Stanford Business


Alums Build Better Markets in Latin America

Marcos Galperin, MBA ’99, president and cofounder of MercadoLibre, in the San Telmo district of Buenos Aires,
one of the oldest neighborhoods in the city.
Photos by Roberto Westbrook

by Kim-Mai Cutler

Walk into’s offices in Buenos Aires and it’s not too hard to see where their inspiration comes from. The fluorescent yellow walls, open doors, and cubicles are all just a tad similar to the company’s peers 6,000 miles up north in Silicon Valley.

But the resemblances go deeper than office decoration. Without his formative experiences at Stanford’s Graduate School of Business, CEO Marcos Galperin, MBA ’99, says his company—considered the eBay of Latin America—would never have gotten off the ground.

The online auction company is now a dominant player in the region with sites across nine countries including Brazil, Argentina, and Mexico. Every month, the company manages more than 1.2 million transactions attracting 750,000 unique buyers, and it has seen business more than double every year for the last five years. MercadoLibre also manages its own payment service similar to the U.S.’s PayPal.

“MercadoLibre has become synonymous with e-commerce,” said Nicolas Szekasy, MBA ’91, the company’s CFO.

The company had its beginnings when Galperin was an MBA student in the late 1990s. In the center of the internet startup frenzy, he realized that the eBay model was especially suited to the Latin American market. With a widely dispersed population and weak credit penetration, the continent had hugely inefficient markets.

Galperin said it was Professor Jack McDonald’s lectures and guest speakers that compelled him to take a chance. Again and again, local entrepreneurs would visit the class telling stories of how they had taken big risks and wound up with big payoffs.

“I don’t think I would have done what I did in another school. Stanford really encourages you to take risks,” Galperin said. “And in the Bay Area, you have both the intellectual power and the venture capitalists.”

He holed himself up in Stanford’s libraries to hash out a business plan, and when he returned to Argentina, he and cofounder Hernan Kazah, MBA ’99, scoured the alumni network to recruit other Stanford MBAs to run the business from Buenos Aires to Mexico City. The current list of GSB alums managing the company includes five who are originally from Argentina and one each from Brazil and Mexico. Besides those already named, they are Osvaldo Giménez, MBA ’98, vice president of MercadoPago; Ignacio Vidaguren, MBA ’98, vice president of marketing and sales Stelleo Tolda, MBA ’99, vice president, Brazil; and Francisco Ceballos, MBA ’96, vice president, Mexico.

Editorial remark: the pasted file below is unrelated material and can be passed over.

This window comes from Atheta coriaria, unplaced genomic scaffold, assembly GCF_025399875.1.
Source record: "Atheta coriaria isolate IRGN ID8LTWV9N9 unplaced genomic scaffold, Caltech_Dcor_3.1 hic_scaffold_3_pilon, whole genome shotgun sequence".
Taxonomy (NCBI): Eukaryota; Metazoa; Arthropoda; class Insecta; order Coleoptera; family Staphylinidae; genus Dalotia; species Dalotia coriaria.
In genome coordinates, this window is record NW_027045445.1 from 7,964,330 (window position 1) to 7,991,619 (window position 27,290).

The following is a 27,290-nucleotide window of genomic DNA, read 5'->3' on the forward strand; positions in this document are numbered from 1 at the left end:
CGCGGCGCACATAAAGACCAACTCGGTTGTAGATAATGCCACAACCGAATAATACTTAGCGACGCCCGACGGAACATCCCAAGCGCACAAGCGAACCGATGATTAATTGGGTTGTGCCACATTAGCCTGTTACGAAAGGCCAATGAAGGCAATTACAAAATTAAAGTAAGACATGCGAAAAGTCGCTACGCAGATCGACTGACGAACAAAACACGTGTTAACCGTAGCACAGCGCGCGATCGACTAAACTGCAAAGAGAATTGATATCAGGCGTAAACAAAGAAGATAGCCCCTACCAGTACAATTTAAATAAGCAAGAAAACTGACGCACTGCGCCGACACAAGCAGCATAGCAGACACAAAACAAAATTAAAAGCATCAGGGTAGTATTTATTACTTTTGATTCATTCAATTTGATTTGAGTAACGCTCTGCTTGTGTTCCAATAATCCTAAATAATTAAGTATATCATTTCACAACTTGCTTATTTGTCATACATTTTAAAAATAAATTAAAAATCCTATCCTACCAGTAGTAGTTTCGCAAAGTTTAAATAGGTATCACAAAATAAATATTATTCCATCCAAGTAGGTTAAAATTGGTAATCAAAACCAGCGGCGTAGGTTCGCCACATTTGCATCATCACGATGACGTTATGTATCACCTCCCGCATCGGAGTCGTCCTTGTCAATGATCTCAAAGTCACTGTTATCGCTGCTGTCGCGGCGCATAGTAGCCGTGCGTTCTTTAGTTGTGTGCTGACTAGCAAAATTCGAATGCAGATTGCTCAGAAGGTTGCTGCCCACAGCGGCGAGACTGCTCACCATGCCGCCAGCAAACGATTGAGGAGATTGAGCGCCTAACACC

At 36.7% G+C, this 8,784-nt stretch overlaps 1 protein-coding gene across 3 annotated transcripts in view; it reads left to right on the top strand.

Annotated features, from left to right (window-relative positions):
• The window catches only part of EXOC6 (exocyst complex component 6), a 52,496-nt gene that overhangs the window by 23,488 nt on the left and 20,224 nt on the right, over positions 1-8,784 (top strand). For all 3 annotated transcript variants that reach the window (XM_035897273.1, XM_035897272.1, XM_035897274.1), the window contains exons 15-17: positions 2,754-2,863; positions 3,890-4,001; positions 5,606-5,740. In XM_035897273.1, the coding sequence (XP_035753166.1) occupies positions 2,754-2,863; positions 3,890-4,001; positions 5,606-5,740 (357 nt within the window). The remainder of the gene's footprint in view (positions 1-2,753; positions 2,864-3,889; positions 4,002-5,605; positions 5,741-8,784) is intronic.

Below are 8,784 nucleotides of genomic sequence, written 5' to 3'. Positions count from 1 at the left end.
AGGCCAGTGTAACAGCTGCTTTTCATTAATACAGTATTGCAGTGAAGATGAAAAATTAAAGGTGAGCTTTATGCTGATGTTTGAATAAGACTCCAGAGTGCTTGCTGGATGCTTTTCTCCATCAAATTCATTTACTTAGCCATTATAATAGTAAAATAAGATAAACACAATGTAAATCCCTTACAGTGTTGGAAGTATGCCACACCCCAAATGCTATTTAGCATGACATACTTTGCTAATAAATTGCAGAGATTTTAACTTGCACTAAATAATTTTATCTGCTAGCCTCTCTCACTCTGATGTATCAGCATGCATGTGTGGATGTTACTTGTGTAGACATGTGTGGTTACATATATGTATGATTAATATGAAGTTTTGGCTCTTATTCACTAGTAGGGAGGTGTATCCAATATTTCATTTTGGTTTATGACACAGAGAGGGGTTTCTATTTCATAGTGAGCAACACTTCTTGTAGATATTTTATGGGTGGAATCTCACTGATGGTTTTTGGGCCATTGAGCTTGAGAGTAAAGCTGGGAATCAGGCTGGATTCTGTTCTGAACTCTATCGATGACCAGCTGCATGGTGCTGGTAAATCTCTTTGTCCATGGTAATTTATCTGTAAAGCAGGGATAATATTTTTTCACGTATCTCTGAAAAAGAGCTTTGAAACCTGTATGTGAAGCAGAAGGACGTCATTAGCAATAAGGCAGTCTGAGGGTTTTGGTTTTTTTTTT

Initially the competition was tough. About 40 competitors vied for the Latin American market, including, run by a group of Harvard MBAs who raised more first-round funding than MercadoLibre’s $52 million.

But MercadoLibre found staying power by focusing on the quality of the site rather than spending millions on advertising to blanket the region. At the time, regular internet access had reached only 3 percent of the region.

Several Argentina-based alumni are on MercadoLibre’s team including, from top, Osvaldo Giménez, MBA ’98, Hernán Kazah, MBA ’99, and Nicolás Szekasy, MBA ’91.

“Our strategy was to market to people who were likely to use the site,” Galperin said. “Our competitors just ran out of money.”

MercadoLibre also took a risk requiring sellers to pay a fee just to list on the site, a move that competitors said would wipe them out. Instead it filtered for sellers who were serious and made listings more credible on the site.

Ironically, the Argentine economic crisis of 2001 and 2002 was a boon to MercadoLibre. People who had access to their financial holdings cut off turned to MercadoLibre to sell their hard assets and introduced new customers to the site.

The team also had to make other adjustments for the Latin American market.

The Argentine market, for example, has a largely cash-only culture, even for transactions involving real estate or automobiles. As a result, MercadoLibre had to accommodate multiple forms of payment, including cash-and-delivery services using bike messengers to carry goods across a city and drop them off only if the correct payment is given on the spot.

To win consumers’ trust, the company developed a payment system that has the buyer paying MercadoLibre instead of the seller. The company only pays the seller once the buyer is satisfied, giving customers extra assurance.

The tweaks paid off: eBay eventually decided to partner with MercadoLibre over DeRemate and now holds a 20 percent stake. It’s unclear whether the company will go public or be sold in the future. Still, it has a long way to go in terms of reaching its potential customer base. Internet penetration is at around 15 percent in South America.

But just like similar companies in the United States, MercadoLibre gets its share of the weird and wacky. A recent ad campaign by the company featured a boy delivering gifts to girls—kisses bought through MercadoLibre. Since the commercials began airing, dozens of kisses have shown up for sale on the site.

And its model has had a huge impact on the way small firms do business. MercadoLibre has given rise to a cottage industry of mom-and-pop outfits that rely solely on the site’s sales for business, hawking everything from furniture to violoncellos, sometimes from isolated rural areas. Although well known for its auction-sale format, nowadays 80 percent of users choose the fixed-price format, and more than 70 percent of the articles purchased are new.

“We’re helping small and medium businesses by making inefficient markets efficient,” Galperin said.

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Several Argentina-based alumni are on MercadoLibre’s team including, from top, Osvaldo Giménez, MBA ’98, Hernán Kazah, MBA ’99, and Nicolás Szekasy, MBA ’91.